Stay: I send out-of-town guests to the Relais Todini (Frazione Collevalenza $$), a 14th-century manor. The view from the swimming pool stretches for miles. Equally pastoral: Tenuta di Canonica (75 Località Canonica $$), in a former watchtower.
Shop: Daniele Parasecolo (1 Via S. Maria) is one of Todi’s last remaining traditional wood inlayers—his panels are as intricate as paintings. You’ll find elegant coral and cameos at Arte del Corallo (11 Corso Cavour; 39-075/894-4473). Nearby, Marco Cianini (39 Via Giacomo Matteotti; 39-349/505-2195) makes exquisite handmade shoes. Don’t ask him to copy your old pair—he needs to create!
Eat: When hunger interferes with my shopping, I head to La Cantina del Mercataccio (1 Via del Mercato Vecchio; 39-338/246-2587) for a plate of strigoli al tartufo, pasta with fresh tomato, guanciale, and black truffles. At gelateria Bar Pianegiani (40 Corso Camillo Benso Cavour), I order one scoop of fig and walnut and another of chocolate, with plenty of whipped cream.
Do: A quick drive north of town, 513-year-old majolica ceramics company U. Grazia (181 Via Tiberina, Deruta) holds three-day painting and glazing courses. What’s better than a few pampered days in Todi, learning one of the most ancient Italian arts, then realizing you can take it with you?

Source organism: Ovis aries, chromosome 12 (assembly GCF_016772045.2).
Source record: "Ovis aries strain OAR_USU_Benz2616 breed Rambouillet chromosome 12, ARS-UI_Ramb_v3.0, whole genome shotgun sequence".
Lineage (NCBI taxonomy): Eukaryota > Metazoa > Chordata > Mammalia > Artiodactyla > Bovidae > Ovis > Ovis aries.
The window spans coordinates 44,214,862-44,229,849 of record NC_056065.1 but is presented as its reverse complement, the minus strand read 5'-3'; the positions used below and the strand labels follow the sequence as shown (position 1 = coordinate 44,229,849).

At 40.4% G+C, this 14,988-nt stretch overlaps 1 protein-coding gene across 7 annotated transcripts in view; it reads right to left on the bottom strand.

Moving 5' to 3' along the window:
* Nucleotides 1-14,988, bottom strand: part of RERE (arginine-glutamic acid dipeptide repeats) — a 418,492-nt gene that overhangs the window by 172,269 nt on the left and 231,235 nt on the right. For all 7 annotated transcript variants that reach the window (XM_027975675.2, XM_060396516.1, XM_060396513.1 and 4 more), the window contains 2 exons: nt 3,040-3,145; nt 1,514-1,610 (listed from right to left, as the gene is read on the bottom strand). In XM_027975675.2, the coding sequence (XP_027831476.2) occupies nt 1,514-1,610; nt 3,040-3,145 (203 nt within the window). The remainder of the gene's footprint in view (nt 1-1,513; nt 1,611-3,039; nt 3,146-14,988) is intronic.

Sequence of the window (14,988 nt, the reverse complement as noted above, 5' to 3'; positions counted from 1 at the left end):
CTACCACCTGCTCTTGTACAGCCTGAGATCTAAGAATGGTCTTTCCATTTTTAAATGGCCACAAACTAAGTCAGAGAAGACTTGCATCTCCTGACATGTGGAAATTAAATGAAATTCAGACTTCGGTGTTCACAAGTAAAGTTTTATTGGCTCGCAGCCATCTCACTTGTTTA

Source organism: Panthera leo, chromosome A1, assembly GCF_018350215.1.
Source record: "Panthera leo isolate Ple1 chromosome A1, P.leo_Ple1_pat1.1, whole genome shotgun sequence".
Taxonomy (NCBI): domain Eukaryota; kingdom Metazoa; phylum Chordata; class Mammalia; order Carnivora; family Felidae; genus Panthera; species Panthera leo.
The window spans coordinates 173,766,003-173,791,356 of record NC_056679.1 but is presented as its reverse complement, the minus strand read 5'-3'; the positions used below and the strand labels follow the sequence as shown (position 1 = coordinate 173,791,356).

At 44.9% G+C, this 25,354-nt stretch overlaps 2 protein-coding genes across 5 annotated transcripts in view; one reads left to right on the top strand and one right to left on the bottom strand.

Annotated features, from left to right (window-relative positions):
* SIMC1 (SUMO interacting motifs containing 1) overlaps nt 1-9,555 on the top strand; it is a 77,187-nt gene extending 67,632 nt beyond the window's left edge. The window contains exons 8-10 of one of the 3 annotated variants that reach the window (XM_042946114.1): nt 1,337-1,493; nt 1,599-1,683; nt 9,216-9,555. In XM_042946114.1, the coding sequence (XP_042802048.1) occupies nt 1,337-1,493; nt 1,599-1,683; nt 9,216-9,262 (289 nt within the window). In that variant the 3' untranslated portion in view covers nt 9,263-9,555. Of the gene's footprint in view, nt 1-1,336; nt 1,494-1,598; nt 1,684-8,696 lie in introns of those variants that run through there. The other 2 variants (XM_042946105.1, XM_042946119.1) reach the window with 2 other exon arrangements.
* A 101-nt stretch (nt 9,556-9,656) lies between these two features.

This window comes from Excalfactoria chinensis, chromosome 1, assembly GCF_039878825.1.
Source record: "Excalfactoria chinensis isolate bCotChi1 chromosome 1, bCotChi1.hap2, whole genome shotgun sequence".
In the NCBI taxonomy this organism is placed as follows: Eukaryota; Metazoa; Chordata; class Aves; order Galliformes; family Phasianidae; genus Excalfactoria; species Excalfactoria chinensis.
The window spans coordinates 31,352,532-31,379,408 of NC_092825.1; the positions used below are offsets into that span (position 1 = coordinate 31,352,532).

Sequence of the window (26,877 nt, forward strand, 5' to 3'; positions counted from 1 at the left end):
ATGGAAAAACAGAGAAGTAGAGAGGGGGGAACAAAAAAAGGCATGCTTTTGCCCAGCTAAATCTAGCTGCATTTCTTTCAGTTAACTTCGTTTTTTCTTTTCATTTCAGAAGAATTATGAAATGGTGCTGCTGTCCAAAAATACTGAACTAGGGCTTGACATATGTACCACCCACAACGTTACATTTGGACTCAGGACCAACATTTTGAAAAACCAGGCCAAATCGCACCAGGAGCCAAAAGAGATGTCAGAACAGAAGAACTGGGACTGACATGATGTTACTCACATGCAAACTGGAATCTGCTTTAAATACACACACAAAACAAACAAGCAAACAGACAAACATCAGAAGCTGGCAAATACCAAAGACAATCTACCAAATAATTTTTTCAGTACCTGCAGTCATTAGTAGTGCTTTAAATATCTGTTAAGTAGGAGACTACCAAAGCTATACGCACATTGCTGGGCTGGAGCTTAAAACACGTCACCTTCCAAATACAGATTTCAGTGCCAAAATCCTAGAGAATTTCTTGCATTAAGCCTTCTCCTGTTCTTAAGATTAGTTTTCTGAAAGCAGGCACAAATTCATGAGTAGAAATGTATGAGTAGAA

Photo by Ben Mostyn
T+L's Laura Begley Bloom appeared on CBS This Morning on Friday to discuss this year's It List of the best new hotels.
Among the properties discussed: Charleston's Zero George, Bentonvile's 21C, and others. Watch the complete interview above.
Related: It List: The Best New Hotels 2013.
I don’t know about you, but this fantastic spring weather makes me want to dust off my hiking boots and go explore one of the world’s most beautiful rural landscapes on foot. Thankfully, all I need to do for inspiration is to flip through the May issue’s Trekking, Walking and Hiking package. Every week this month, I’ll highlight a trip from our story that I hope might inspire you to take an adventure of your own.
Hike: Glacier and Yellowstone National Parks
Where: idaho, Montana, and Wyoming
Off the Beaten Path creates bespoke trips that combine the ragged peaks and pristine lakes of Glacier National Park with the abundant wildlife of Yellowstone. This spring the outfitter is partnering with Airstream 2 Go to provide top-of-the-line trailers as part of custom itineraries in the Rocky Mountains. Nine days from $2,900.
Jennifer Flowers is an Associate Editor at Travel + Leisure and part of the Trip Doctor news team. Find her on Twitter at @JennFlowers.